I barely slept from the noise in Delhi. The Cottage Yes Please is situated behind a market and I can feel the buzz of a city that doesn’t sleep. A horse clomps around the corner and dogs bark in a frenzy every few hours. It is hot and the fan or air conditioning unit is really loud. I wake up and look out the window, spying a chai vendor across the road. I really want to go down and get some tea but for some reason I am paralysed by fear. I want to stay in this room until the driver comes to take me to Rishikesh. I don’t know what is wrong with me, but I think I am a little psyched out by all my friends and family worrying about me and telling me to be careful. Obviously the world is just unsafe and I would have been better off to just stay within the womb instead of making the bold gesture of being born! I get annoyed at myself and at the conditioning influencing me. You can worry all you like, family, but you know as well as I do that I have as much, if not more, of a chance of getting viciously attacked in my own neighbourhood back in Sydney as I do here in Delhi. Finally I shake off the fear and frustration and wonder down to the chai stand. This tiny cup of hot, spicy tea costs me less than 13 cents and is possibly the most delicious liquid I have ever had the pleasure to imbibe. I sit down on the plastic chair and slowly sip away as I watch the world go by. The one thing I am eternally grateful for is that nobody says boo to me. Obviously they are used to the wide-mouthed foreigners, but it is such a relief not to have someone sit down next to me and try to strike up a conversation like they would in Bali, Padang, Mexico or even Sydney. Maybe nobody speaks English. After another round of tea and a pastry finger, I wonder away through the market. The lassi vendors call out to me and make me regret filling up on chai. Taking a photo of a temple, I see a black cow out of the corner of my eye. It ducks behind a truck and I look around, thinking I have gone mad- why the hell would a cow be hiding behind a car in a busy street? Then I remember I am in India. Why the hell WOULDN’T a cow be in a busy street?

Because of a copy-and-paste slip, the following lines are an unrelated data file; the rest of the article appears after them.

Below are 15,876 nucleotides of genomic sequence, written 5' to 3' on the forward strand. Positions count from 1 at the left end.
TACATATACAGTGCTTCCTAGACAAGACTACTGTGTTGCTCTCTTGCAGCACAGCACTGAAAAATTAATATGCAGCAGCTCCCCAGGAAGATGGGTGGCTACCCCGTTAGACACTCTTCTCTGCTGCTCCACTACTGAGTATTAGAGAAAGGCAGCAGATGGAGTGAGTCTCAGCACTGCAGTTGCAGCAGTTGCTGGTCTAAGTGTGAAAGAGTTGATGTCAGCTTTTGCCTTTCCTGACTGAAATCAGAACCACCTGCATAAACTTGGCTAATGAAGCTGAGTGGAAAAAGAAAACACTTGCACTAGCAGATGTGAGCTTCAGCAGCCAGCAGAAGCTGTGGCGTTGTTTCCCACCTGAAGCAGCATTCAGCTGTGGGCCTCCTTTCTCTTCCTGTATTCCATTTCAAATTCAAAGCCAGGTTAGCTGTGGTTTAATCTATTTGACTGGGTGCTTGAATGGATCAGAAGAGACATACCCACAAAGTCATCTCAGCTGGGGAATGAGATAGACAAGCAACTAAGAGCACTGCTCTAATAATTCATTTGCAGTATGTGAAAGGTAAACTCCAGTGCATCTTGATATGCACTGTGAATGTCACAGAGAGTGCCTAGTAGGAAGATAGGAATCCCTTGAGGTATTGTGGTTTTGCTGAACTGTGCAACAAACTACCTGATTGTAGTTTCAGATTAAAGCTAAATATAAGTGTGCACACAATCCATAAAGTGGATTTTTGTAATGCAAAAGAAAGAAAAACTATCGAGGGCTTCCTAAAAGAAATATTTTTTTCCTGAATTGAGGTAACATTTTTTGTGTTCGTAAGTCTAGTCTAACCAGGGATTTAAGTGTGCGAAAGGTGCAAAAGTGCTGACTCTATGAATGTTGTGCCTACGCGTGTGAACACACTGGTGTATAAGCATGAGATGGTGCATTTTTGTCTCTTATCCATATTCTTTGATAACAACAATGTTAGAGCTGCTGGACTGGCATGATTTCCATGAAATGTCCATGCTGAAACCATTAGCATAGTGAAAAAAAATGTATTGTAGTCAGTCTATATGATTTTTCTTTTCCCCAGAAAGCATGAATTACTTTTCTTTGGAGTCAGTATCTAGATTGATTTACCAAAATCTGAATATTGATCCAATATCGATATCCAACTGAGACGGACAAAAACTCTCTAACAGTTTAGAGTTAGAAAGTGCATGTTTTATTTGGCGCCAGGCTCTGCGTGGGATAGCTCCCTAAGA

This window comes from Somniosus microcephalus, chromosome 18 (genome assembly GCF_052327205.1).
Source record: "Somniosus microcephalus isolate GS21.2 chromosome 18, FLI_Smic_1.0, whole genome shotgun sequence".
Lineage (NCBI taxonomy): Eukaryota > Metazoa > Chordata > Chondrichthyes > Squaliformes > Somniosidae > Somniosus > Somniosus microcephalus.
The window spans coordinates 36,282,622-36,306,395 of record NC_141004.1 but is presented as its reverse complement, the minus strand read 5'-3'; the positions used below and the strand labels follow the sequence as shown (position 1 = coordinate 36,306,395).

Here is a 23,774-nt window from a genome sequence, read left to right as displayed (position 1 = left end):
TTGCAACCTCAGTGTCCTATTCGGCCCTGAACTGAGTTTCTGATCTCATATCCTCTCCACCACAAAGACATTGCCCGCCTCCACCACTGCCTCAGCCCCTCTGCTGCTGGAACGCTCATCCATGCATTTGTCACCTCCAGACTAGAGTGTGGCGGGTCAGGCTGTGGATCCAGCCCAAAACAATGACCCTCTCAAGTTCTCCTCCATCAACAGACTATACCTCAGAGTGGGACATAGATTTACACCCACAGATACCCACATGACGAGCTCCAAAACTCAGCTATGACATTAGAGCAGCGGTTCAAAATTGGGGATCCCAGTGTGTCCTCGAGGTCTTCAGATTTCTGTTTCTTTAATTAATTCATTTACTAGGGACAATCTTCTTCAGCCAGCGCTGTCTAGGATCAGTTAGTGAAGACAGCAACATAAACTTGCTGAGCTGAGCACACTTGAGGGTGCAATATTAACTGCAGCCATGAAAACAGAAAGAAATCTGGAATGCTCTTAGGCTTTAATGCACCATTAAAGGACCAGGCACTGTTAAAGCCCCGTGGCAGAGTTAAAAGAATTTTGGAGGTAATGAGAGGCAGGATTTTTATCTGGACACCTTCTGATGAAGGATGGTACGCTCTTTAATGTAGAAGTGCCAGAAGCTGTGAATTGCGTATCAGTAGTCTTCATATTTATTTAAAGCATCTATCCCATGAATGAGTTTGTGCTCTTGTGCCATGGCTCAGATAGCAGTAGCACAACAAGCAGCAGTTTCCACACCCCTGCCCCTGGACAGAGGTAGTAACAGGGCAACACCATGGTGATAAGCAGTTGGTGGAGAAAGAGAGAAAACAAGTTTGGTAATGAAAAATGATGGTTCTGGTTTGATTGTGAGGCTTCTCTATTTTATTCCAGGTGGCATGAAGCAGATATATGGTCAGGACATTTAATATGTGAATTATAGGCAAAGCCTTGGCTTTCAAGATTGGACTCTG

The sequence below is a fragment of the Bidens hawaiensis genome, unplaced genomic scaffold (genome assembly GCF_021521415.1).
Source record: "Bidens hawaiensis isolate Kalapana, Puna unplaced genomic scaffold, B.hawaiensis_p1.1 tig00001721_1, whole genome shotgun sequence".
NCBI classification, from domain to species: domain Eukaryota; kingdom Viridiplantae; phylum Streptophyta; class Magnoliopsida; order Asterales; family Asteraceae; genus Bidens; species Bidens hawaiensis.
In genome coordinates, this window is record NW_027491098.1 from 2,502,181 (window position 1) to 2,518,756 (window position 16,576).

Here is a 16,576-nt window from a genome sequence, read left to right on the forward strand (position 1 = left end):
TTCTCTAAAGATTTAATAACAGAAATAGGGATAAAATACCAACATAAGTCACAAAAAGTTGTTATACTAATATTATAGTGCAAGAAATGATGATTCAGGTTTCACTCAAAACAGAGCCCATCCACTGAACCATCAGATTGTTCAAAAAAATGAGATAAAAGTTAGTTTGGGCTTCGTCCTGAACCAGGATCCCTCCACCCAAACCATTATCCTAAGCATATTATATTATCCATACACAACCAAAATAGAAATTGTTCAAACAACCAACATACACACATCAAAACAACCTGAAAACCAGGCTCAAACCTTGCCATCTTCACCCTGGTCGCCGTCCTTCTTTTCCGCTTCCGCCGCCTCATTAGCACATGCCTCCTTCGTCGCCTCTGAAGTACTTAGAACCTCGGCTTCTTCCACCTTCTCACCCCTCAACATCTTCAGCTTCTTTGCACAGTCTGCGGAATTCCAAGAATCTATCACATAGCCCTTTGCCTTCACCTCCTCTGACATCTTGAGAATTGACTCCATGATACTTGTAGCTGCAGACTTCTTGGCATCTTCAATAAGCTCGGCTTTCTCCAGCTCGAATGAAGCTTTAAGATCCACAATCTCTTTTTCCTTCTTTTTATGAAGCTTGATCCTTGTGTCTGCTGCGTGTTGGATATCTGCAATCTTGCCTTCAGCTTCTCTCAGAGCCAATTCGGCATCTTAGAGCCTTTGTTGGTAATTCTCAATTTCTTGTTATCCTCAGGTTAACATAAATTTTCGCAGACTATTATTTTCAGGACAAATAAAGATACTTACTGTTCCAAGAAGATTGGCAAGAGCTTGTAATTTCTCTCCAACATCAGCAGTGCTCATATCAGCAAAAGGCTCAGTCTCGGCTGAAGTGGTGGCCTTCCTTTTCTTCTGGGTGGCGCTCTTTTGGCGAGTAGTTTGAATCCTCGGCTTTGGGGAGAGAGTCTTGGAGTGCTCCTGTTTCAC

The drive to the Sadhana Mandir Trust, Swami Rama Ashram, Rishikesh is about six hours of constant horn-blowing, ox-carts, rickshaws, dust, huge buses and motorbikes. The driver barely speaks any English so I am left to dodge back and forth across the backseat, trying to take photos of anything I can, but eventually I give up and just sit and watch. I wish somebody would invent camera sunglasses so I can press a button that takes a picture of what I see. Maybe they exist in a movie? When we finally arrive at the ashram, I am shown to the room and have enough time to shower before more chai. I am onto the fourth cup of the day and it still tastes amazing!

After tea, I go for a walk along the Ganges river. I have dreamt about this river for years. Thousands of birds call out in the setting sun and mysterious animals sound their calls from the jungle across the river. My favourite sight is the women in saris. The women dress so beautifully, with such attention to detail. I can’t imagine an Indian woman every wearing a mismatched sari. The colours are all so vivid and bright. They say that there are as many different spiritual paths as there are people, and I think the same thing could be said of saris.